Jhumpa Lahiri writes for a very specific audience—herself. During two events on campus yesterday, the Pulitzer Prize-winning author of Interpreter of Maladies and The Namesake spoke about writing stories with personal resonance, as well as her diverse literary influences, the obligation of the writer, and the importance of public libraries.
Lahiri, this year’s Kestnbaum Writer-in-Residence in the Division of the Humanities, spent Monday afternoon and evening on the Chicago campus talking to students and community members about her literary work. An intimate question-and-answer session with a small group of undergraduates started off Lahiri’s visit and was followed several hours later by a large and well-attended public reading and interview in the International House’s Assembly Hall.
The afternoon Q-and-A focused mainly on Lahiri’s writing process. Responding to student questions about the origins of her short stories, Lahiri described the organic process through which her stories and characters take shape, sometimes over a period of many years.
“Something strange happens in that the characters live inside me for that time [while I’m writing],” Lahiri said. “Not like multiple personalities or anything, but I become the characters a little bit when I’m working with them, perhaps in the way an actor does.”
Lahiri also stressed the indebtedness of her writing to the influence of other authors. For her three interlocking short stories comprising “Hema and Kaushik,” Lahiri turned to the works of Alice Munro and Mavis Gallant, but claims equal inspiration for her latest collection, Unaccustomed Earth, from Nathaniel Hawthorne. While rereading the introductory essay to The Scarlet Letter several years ago, Lahiri was struck by a passage about the flourishing of immigrants in their new country. The passage included the phrase “unaccustomed earth,” from which she took the title of her collection.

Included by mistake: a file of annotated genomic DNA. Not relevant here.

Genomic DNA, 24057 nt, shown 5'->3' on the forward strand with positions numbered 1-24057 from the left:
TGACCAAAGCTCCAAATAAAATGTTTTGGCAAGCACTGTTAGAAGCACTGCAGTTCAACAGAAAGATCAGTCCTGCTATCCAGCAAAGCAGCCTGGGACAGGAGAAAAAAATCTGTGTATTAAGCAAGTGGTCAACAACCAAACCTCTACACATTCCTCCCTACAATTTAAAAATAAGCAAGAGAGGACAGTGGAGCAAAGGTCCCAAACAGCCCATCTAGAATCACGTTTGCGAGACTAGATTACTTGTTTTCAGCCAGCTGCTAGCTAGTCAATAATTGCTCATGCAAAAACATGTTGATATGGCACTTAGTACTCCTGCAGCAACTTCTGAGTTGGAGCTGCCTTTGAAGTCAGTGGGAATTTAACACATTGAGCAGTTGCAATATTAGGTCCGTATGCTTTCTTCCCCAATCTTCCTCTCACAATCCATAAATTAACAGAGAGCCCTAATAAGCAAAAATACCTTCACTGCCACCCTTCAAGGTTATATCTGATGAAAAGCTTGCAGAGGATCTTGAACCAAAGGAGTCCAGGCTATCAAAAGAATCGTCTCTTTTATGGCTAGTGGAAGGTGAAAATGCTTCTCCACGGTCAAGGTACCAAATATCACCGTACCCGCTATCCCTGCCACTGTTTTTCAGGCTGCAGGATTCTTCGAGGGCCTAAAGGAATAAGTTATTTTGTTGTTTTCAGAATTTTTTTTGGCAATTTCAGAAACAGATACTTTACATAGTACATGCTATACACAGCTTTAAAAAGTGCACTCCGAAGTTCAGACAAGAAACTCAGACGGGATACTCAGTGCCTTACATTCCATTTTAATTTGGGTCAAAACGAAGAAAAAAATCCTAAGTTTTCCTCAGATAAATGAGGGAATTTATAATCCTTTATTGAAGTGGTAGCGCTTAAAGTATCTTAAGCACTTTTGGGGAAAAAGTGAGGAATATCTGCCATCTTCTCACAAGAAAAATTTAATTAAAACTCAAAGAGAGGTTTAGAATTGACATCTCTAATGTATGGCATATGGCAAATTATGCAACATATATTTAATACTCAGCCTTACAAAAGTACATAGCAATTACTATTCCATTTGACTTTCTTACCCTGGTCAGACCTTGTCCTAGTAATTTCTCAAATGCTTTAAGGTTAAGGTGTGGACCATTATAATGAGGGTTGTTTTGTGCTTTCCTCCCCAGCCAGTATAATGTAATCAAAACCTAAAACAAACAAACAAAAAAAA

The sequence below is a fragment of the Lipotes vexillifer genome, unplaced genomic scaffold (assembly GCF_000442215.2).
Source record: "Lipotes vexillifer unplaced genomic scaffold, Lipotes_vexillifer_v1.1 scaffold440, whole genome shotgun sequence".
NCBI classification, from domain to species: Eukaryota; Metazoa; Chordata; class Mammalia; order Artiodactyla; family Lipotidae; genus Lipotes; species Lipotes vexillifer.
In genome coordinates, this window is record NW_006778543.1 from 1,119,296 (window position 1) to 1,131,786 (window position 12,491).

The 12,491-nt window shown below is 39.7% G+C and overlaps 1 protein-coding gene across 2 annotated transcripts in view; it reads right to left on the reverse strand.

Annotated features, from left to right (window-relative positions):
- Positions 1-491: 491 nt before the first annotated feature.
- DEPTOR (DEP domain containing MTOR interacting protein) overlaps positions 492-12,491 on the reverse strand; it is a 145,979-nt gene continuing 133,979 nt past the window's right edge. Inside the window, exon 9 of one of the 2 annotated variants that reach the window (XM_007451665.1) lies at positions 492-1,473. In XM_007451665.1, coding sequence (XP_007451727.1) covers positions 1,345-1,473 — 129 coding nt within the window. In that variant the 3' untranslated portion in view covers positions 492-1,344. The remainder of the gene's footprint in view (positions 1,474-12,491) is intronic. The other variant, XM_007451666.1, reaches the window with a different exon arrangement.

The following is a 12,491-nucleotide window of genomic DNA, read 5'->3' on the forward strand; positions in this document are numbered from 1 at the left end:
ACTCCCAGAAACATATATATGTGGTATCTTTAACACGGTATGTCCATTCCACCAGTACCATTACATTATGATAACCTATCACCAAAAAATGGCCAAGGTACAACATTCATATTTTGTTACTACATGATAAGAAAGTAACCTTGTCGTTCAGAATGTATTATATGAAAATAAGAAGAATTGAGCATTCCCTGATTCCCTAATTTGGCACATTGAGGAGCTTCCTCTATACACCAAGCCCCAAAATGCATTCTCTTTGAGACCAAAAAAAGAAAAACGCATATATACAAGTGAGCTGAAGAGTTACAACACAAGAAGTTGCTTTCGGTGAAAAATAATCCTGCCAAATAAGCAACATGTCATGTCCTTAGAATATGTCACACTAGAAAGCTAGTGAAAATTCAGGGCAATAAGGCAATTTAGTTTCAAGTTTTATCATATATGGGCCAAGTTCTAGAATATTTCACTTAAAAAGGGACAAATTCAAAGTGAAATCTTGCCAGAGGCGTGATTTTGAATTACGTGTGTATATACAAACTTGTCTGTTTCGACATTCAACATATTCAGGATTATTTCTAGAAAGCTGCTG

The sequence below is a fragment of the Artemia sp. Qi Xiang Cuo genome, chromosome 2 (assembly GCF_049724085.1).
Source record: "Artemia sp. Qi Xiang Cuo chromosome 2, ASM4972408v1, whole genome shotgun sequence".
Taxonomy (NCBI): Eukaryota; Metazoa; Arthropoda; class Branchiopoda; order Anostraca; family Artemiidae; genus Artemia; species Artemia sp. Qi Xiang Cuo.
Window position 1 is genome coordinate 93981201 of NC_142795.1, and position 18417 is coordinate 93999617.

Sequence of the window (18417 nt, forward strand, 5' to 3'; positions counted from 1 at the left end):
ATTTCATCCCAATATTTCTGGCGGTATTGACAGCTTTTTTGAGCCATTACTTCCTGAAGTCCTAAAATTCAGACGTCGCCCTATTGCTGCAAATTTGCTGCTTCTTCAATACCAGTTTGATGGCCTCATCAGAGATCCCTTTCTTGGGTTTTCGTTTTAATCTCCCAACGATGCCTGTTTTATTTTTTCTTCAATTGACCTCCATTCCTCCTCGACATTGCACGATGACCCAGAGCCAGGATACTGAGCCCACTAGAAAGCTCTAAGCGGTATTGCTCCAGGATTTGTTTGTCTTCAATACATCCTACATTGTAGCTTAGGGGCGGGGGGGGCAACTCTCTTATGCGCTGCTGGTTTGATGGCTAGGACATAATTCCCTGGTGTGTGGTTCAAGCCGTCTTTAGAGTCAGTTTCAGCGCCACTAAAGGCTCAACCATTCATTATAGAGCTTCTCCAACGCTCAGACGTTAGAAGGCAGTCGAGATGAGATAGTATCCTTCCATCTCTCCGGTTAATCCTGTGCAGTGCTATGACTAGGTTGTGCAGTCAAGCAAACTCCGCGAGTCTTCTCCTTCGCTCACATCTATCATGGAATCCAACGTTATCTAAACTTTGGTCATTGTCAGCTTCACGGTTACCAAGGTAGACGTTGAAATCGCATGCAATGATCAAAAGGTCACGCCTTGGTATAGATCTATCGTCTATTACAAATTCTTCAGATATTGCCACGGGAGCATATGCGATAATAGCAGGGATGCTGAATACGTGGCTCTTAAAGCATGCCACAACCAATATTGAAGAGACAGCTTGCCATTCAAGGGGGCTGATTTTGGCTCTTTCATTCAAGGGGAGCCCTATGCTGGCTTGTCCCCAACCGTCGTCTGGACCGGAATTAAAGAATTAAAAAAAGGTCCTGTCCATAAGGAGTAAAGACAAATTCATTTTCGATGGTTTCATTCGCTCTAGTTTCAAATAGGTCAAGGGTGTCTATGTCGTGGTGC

Reading aloud, “I felt like I was shaking his hand, like reaching into the grave,” Lahiri described. “Why does one write? Why does one read? For moments like that, moments of connection.”
The I-House event began with a reading from Lahiri’s “Year’s End,” a story from Unaccustomed Earth. Donna Seaman, an associate editor at Booklist, then interviewed Lahiri about the use of detail and the New England landscape in her writing.
During both sessions, several audience members asked Lahiri if she felt a responsibility to represent the Indian-American community in a specific way. However, Lahiri firmly maintained that she has neither a political nor educational agenda when she writes.
“I feel under no obligation when I write fiction. That’s why I write it,” she said. “For me, writing is a place of freedom and exploration, not at all about obligation.”
Lahiri closed the evening by talking about the importance of books. While she affirms, “I will have books for the rest of my life,” Lahiri, the daughter of an academic librarian, is even more invested in the continued existence of the public library.
Growing up in Rhode Island, Lahiri says that the local library was “as meaningful to me as a child as food and water and shelter. Without it, I don’t think I would have survived.” She worries that, without libraries, appreciation for “imaginative writing” will evaporate.
Outside of the Assembly Hall, though, a table selling books both by Lahiri and her predecessors, including Gallant and Munro, was almost cleaned out by the end of the evening. In Hyde Park, at least, appreciation for Lahiri’s brand of beautiful writing continues to run deep.